Let’s head directly to the point.
MobX is based on transparently applying functional reactive programming (TFRP). i.e. This is a non-obtrusive tool for the state management needs. In case, you don’t know what state management is, read further; if you do, skip to the next heading.
The reactive approach of web development established that a certain state is nothing but a snapshot of various factors/properties at a moment. Basically, a set of properties defines what view should be rendered to the user and what data should the user be looking at in various components. In order to define, update and consume these state properties we rely on state management tools.
An event in the application causes a trigger of an action which modifies the state, which in turn updates the computed values and finally a reaction is triggered that shall update the state in various containers and components.
Action —-> State —-> Computed Values ——> Reactions
The state is generally represented using a class. Since there can be multiple states, you can have multiple state classes.
The state comprises of the factors which constitute the application state. Since all the factors defined in the state are reactive, they are declared ‘@observable’s.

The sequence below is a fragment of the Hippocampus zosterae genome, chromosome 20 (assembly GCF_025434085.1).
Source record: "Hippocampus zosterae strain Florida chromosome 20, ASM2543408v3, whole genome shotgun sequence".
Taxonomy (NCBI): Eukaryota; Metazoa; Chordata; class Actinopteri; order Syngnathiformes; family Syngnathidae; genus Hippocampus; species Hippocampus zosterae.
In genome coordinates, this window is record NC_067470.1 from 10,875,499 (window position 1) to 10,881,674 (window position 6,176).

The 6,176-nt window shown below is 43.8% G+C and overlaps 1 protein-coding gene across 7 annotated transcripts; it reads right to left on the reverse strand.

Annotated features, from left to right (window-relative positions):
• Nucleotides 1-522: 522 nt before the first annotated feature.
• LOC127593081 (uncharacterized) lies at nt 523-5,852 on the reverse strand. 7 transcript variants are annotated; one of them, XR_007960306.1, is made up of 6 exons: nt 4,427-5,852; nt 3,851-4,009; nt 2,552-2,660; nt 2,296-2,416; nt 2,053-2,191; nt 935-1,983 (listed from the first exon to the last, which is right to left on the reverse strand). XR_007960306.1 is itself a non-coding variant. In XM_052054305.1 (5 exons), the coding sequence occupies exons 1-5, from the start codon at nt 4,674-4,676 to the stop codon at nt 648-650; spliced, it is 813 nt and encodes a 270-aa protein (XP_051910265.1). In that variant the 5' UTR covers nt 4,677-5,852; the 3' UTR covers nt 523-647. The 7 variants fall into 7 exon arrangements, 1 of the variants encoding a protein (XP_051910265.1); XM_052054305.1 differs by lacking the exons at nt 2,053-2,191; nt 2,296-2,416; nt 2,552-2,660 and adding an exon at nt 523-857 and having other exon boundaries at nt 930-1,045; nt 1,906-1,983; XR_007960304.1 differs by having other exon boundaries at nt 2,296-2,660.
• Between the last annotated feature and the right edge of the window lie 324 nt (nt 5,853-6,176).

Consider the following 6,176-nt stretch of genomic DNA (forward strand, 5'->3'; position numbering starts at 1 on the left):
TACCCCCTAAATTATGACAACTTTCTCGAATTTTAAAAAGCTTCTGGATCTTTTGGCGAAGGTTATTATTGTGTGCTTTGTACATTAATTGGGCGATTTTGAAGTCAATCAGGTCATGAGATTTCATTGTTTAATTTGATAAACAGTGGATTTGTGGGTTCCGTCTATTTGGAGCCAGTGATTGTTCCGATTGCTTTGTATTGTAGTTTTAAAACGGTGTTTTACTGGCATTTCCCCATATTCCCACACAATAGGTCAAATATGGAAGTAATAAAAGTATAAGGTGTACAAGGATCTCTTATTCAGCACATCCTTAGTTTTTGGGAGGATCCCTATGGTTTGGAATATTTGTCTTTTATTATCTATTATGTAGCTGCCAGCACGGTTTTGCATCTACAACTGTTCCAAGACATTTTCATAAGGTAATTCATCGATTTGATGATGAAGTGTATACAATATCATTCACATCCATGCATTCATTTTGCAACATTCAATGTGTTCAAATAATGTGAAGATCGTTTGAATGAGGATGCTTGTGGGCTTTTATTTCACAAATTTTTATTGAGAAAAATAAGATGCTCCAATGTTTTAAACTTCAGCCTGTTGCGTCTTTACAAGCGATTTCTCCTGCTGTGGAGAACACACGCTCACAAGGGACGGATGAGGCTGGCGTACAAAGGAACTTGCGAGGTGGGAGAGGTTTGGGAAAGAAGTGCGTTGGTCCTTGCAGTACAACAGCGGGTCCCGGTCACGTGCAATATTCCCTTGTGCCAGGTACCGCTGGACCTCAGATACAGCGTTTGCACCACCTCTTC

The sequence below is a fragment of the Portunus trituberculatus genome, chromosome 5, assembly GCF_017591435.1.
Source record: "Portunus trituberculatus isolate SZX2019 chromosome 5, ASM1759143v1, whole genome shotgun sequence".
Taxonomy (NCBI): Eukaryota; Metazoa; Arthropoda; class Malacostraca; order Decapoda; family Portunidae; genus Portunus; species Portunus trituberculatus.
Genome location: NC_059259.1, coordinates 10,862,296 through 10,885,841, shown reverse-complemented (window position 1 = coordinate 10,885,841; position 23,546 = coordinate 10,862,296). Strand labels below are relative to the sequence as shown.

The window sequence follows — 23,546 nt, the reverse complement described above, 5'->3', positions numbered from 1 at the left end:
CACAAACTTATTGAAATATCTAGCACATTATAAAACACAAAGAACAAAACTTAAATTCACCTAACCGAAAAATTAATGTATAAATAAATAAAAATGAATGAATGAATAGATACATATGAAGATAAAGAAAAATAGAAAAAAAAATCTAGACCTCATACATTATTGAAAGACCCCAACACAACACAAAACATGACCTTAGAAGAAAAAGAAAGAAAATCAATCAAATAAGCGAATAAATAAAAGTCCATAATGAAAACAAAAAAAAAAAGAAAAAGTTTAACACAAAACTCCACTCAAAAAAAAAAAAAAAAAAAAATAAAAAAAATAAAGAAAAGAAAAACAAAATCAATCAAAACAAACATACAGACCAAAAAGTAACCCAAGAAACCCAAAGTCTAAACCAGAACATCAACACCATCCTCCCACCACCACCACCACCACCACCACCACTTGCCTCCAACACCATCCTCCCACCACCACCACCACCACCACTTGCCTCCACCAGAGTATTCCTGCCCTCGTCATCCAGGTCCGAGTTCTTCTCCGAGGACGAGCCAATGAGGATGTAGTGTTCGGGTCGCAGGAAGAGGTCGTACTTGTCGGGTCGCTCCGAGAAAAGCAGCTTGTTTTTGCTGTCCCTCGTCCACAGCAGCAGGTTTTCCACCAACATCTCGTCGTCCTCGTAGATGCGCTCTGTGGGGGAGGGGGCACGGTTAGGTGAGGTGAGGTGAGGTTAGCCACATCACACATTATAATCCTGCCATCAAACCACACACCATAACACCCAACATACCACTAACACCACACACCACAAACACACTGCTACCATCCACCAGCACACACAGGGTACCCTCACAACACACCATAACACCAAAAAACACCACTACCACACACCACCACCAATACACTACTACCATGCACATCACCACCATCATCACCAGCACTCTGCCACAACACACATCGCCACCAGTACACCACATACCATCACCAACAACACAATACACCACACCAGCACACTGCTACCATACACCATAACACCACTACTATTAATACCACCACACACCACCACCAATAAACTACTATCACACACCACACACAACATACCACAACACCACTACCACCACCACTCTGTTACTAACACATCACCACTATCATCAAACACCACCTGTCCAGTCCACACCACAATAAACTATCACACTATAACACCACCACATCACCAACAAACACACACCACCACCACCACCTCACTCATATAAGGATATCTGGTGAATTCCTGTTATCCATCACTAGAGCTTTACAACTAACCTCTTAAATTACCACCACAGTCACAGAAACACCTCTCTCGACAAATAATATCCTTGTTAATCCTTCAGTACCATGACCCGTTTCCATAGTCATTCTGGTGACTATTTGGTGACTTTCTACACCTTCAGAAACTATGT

Similar to the core factors or properties of the state, we choose to define the derived properties by marking them @computed. MobX makes sure to update the computed values as soon as the properties they are derived from are updated.
To be able to wrap your brains around this, just think of the lifecycle in 3 steps. Action, State Update and Reaction. Here, the state update consists of two steps, updating the direct and derived state properties.
No smart and dumb components
When using MobX there are no smart and dumb components. Just that the components are defined in a dumb manner. It’ll be ensured by MobX when the components are to be re-rendered.
Differences from Flux/Redux
While redux relies upon the functional and immutable approach. MobX is more object-oriented. MobX doesn’t require immutability. One can simply choose to mutate the state and get the same re-rendering results. So, the learning curve of MobX is not as steep.
Another difference between the two is that we need not declare actions in MobX, we can choose to directly mutate the state and it will still work. However, this is an anti-pattern and must be avoided. Details, of course, will be discussed in the posts to come.
It seems a single blog post won’t do justice to the wonder that MobX is at all. I’ll soon be posting more about it.